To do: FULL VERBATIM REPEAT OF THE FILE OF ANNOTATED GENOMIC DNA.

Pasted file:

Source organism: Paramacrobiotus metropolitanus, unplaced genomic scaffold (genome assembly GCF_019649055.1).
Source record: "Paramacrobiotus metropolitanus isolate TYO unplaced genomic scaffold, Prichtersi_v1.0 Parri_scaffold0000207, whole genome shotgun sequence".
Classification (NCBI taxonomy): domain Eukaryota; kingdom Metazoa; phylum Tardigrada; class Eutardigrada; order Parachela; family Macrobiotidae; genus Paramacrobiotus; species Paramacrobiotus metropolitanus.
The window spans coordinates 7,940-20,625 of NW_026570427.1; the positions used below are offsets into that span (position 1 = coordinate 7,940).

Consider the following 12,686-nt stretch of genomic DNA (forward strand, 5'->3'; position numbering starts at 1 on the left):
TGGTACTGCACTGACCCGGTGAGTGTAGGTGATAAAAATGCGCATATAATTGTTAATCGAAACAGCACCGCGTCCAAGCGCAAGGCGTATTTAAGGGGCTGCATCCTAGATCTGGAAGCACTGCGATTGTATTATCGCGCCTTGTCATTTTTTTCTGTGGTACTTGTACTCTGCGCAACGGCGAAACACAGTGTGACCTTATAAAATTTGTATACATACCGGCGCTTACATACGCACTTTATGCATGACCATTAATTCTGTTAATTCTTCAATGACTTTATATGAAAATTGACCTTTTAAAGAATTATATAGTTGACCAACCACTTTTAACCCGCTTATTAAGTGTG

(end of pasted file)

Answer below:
Source organism: Paramacrobiotus metropolitanus, unplaced genomic scaffold (genome assembly GCF_019649055.1).
Source record: "Paramacrobiotus metropolitanus isolate TYO unplaced genomic scaffold, Prichtersi_v1.0 Parri_scaffold0000207, whole genome shotgun sequence".
Classification (NCBI taxonomy): domain Eukaryota; kingdom Metazoa; phylum Tardigrada; class Eutardigrada; order Parachela; family Macrobiotidae; genus Paramacrobiotus; species Paramacrobiotus metropolitanus.
The window spans coordinates 7,940-20,625 of NW_026570427.1; the positions used below are offsets into that span (position 1 = coordinate 7,940).

Consider the following 12,686-nt stretch of genomic DNA (forward strand, 5'->3'; position numbering starts at 1 on the left):
TGGTACTGCACTGACCCGGTGAGTGTAGGTGATAAAAATGCGCATATAATTGTTAATCGAAACAGCACCGCGTCCAAGCGCAAGGCGTATTTAAGGGGCTGCATCCTAGATCTGGAAGCACTGCGATTGTATTATCGCGCCTTGTCATTTTTTTCTGTGGTACTTGTACTCTGCGCAACGGCGAAACACAGTGTGACCTTATAAAATTTGTATACATACCGGCGCTTACATACGCACTTTATGCATGACCATTAATTCTGTTAATTCTTCAATGACTTTATATGAAAATTGACCTTTTAAAGAATTATATAGTTGACCAACCACTTTTAACCCGCTTATTAAGTGTG